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jayjay23 last won the day on October 19 2015

jayjay23 had the most liked content!

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About jayjay23

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    Germany, Landsberg am Lech
  1. Firmware

    Regarding the MPU it goes like this, the lib just read the register map (RM-MPU-6000A.pdf) starting from ACCE_XOUT_H, 14 bytes, this is all these values: ACCEL_XOUT_H ACCEL_XOUT_L ACCEL_YOUT_H ACCEL_YOUT_L ACCEL_ZOUT_H ACCEL_ZOUT_L TEMP_OUT_H TEMP_OUT_L GYRO_XOUT_H GYRO_XOUT_L GYRO_YOUT_H GYRO_YOUT_L GYRO_ZOUT_H GYRO_ZOUT_L So you get a 14 byte array as above. s16 mpuData[8]; MPU6050_GetRawAccelGyro(mpuData); // HINT we define here the board orientation (may subject to change/configure) int16_t upDownAccel = mpuData[0]; int16_t frontBackAccel = mpuData[1]; int16_t leftRightAccel = mpuData[2]; int16_t frontBackGyro = mpuData[4]; // just a guess int16_t leftRightGyro = mpuData[5]; This is the none DMA example. In init you set the scale of the values, the int16 is -16k to +16k and the scale defines what's the rang in physical units. So if you set the accel scale to 16G (MPU6050_ACCEL_FS_16) this means -16k is -16G (or half, not sure right now). So to get a physical unit G value you just need to divide properly. So the scale also defines the sensitivity, you could decide to go for a smaller scale to have more sensible values, meaning each integer step is a smaller - so more precise - physical step. The same applies for the gyro, physical unit is rad/s. From this point I just used some basic trigonometry (while I'm not 100% sure, whether I choose the correct observer point of view, as I don't know what the filters expect, but I guess they can work with any value, it's how we feed the result in the PID loop and it's our own decision how the filter/PID output is converter to rotation): // PI/2 - acos([frontBackAccel|leftRightAccel]/16383,5) float fwBkAccelAngle = PI/2.0 - acos(frontBackAccel/16383.5); float leftRightAccelAngle = PI/2.0 - acos(leftRightAccel/16383.5); // calculate gyro rate in rad/s float fwBkGyroRadS = frontBackGyro/5000; uint16_t loopTime = utilDelayCnt; *fwBkAngle = callFilter(fwBkOldAngle, fwBkAccelAngle, fwBkGyroRadS, loopTime); fwBkOldAngle = *fwBkAngle; Here the constant dividers (16k and 5k) are just plain wrong, they need to be carefully adjusted according to the scale choosen, bu this was actually the point were I left of due to float instability. I wanted to try that code tonight, but for some reason my programming adapter didn't wanted to connect. Anyway I hope above explanation makes looking through the spec shorter.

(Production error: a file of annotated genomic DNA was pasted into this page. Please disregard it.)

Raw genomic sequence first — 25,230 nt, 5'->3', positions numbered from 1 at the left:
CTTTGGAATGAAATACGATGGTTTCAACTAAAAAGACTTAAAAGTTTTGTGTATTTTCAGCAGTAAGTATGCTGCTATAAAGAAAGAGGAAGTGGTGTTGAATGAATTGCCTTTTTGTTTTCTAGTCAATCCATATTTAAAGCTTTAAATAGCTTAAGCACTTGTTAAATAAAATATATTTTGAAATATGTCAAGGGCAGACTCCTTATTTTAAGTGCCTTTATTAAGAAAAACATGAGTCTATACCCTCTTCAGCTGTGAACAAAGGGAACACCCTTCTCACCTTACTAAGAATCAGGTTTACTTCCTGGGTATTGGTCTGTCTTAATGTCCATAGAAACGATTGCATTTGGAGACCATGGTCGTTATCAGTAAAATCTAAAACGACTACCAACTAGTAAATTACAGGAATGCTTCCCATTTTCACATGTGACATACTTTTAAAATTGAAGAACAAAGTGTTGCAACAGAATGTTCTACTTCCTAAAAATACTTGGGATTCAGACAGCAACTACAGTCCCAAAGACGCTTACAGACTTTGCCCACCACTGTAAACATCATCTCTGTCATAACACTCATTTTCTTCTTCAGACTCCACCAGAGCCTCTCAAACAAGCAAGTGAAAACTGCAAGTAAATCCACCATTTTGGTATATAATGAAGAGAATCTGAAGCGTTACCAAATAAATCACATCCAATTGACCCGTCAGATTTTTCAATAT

2. Firmware

    @electric_vehicle_lover: This findings is really great, actually I thought that current control should be possible. Even I'm not really finished I put up back the wheel stuff to my desk and will try the math stuff next days, so far I was busy with this stuff (eib bus components for our house) and also had some time shortage due to child care special situation which hopefully clears next weeks: This week is so warm here in germany that I started to go by wheel again (I didn't wanted to try on ice, thoug vee has a really cool spikes mod :-))
  3. Firmware

    I read through that and it's a good explanation of what has to be done, I didn't digged into any code as the stuff needed is already at our hands and I would say to look at something new only if it just doesn't work in general. ok!! That's really great news as I took the thumbs version after reading some pages for exactly our chip that it should only work with that, so I was not focused on trying another variant or reading about it. As soon as my situation stabilized a bit more I will check if that did the thing.
  4. Firmware

    @electric_vehicle_lover: Hi follow all your progress and that's really cool, actually I needed to clean up my workplace during christmas and have restored it only partially for soldering some stuff for our house which I'm currently still busy with. So sorry for my current break, but I need to solder some more items. The latest state regarding IMU is unfortunately that there seems to be a instability when using float, the code seems to run a bit, but then stops and I could not figure out before christmas what it was. I'm also unsure about how to deal with the timing issues and debugging, my current debugging facilities are a bit limited with the aspect of real time, all debugging with the SWD slows stuff down and so can have any kind of side effect. So I already had the idea of using all the leds for showing various states of the code to not have something interrupting the real time behavior. If there are any other ideas I would appreciate it. I'm a bit far away from such a solution, but a serial transmission would also already help a lot as it does not involve break point handling (as all my current methods via SWD). If there are any other ideas for this they are very welcome.